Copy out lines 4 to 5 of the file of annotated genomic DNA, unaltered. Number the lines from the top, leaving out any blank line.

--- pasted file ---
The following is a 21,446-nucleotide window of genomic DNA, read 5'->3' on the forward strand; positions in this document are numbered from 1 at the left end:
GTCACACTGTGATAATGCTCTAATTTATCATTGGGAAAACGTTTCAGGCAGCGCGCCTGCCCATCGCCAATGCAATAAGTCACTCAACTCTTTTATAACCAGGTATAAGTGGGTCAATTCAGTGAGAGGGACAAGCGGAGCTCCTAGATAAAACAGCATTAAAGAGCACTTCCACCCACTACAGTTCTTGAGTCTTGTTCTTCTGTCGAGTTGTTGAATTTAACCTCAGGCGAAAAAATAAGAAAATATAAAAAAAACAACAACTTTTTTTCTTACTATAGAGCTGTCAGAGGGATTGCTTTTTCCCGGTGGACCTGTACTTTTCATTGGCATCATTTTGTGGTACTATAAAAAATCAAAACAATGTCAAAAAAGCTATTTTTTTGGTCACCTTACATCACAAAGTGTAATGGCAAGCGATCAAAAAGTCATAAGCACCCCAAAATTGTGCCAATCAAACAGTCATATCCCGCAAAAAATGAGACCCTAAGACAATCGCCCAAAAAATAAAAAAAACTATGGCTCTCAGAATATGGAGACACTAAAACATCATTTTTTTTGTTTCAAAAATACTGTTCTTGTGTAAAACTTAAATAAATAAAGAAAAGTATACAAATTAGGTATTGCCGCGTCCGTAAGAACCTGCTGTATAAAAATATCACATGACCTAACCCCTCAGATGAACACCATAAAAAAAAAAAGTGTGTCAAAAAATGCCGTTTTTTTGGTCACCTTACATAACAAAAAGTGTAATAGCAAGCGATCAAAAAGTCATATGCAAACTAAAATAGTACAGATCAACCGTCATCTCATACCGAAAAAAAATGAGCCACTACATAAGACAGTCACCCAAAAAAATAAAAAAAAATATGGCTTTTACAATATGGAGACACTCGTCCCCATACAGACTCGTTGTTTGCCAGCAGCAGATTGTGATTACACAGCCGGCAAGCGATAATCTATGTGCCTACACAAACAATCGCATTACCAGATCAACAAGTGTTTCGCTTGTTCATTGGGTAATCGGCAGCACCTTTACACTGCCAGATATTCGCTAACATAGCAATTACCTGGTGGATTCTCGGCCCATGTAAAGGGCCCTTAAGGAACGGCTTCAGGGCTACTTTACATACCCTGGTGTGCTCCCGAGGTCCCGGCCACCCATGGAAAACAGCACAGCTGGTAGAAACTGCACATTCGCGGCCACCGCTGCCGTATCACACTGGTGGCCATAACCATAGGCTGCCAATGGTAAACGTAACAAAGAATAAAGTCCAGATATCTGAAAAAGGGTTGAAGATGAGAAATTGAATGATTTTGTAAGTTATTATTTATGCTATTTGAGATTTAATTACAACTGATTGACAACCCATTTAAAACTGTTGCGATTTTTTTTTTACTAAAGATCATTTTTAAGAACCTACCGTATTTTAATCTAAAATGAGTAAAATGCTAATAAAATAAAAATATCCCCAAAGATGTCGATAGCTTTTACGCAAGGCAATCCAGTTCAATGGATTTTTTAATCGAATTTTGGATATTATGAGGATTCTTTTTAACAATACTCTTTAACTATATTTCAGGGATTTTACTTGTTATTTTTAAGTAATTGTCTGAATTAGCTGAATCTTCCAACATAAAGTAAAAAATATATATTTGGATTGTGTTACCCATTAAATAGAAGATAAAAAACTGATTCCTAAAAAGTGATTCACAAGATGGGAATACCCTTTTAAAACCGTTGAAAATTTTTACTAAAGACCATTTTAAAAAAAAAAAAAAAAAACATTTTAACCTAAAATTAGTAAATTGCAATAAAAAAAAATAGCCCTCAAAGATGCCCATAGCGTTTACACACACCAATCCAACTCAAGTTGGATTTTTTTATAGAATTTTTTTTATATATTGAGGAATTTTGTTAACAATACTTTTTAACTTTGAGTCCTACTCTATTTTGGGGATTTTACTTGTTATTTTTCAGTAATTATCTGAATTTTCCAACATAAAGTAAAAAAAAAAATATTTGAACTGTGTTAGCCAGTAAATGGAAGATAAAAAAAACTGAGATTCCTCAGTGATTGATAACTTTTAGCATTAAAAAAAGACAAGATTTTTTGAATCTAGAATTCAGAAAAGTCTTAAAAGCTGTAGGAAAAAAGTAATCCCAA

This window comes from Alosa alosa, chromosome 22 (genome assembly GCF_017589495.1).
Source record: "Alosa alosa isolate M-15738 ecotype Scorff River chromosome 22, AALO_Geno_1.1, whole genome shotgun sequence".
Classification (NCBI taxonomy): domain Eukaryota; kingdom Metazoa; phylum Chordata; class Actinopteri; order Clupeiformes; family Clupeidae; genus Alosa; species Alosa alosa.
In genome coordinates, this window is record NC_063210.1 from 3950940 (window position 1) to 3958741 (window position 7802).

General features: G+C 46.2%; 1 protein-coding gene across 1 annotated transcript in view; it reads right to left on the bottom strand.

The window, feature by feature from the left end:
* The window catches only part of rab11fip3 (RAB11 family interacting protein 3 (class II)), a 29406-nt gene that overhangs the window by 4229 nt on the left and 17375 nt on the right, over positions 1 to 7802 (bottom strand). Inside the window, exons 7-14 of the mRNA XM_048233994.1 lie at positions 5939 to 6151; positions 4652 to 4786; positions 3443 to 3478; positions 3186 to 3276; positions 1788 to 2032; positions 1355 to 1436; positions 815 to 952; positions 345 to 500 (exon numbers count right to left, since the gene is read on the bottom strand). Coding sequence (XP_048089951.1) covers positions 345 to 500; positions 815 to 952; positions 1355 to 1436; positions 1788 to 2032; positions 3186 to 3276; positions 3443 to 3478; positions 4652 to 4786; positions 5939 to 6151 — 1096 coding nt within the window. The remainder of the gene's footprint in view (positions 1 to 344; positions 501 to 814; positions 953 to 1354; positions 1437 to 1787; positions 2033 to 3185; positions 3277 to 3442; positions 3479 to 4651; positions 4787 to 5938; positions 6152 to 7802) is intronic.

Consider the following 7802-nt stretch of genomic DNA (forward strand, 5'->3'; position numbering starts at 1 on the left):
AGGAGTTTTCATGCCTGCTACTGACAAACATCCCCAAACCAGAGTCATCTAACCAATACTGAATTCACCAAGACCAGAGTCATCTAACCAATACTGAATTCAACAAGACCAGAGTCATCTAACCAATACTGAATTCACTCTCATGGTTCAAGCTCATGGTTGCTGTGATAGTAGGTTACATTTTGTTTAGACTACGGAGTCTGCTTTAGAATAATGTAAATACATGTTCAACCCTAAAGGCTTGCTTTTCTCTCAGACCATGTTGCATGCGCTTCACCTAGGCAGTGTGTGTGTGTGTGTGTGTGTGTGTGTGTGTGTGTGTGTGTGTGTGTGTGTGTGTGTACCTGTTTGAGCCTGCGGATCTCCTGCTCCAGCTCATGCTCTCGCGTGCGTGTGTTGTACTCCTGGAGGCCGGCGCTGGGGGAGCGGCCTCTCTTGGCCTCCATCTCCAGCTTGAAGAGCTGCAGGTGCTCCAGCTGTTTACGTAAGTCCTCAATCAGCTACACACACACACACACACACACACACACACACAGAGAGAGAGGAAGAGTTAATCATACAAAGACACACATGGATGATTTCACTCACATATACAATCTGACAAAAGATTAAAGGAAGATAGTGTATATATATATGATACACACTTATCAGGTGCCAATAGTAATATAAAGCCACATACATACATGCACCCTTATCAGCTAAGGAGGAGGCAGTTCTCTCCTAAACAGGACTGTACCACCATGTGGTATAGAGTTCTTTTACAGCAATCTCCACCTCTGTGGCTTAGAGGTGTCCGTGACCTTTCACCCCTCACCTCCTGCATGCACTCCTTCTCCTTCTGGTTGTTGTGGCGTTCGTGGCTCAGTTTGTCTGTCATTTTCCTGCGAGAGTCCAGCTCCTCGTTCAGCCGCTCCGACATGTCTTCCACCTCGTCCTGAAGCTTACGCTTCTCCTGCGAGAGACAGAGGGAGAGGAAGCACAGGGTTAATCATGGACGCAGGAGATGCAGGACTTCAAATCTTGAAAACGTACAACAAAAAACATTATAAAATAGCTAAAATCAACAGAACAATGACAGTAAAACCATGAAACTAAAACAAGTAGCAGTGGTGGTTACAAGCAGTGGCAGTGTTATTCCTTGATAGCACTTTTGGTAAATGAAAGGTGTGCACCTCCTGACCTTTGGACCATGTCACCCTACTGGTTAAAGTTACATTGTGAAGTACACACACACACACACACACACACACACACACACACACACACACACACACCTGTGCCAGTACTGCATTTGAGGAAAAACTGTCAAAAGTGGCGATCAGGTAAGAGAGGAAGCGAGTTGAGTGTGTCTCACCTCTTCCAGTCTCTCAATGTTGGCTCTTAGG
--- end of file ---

Source record: "Alosa alosa isolate M-15738 ecotype Scorff River chromosome 22, AALO_Geno_1.1, whole genome shotgun sequence".
Classification (NCBI taxonomy): domain Eukaryota; kingdom Metazoa; phylum Chordata; class Actinopteri; order Clupeiformes; family Clupeidae; genus Alosa; species Alosa alosa.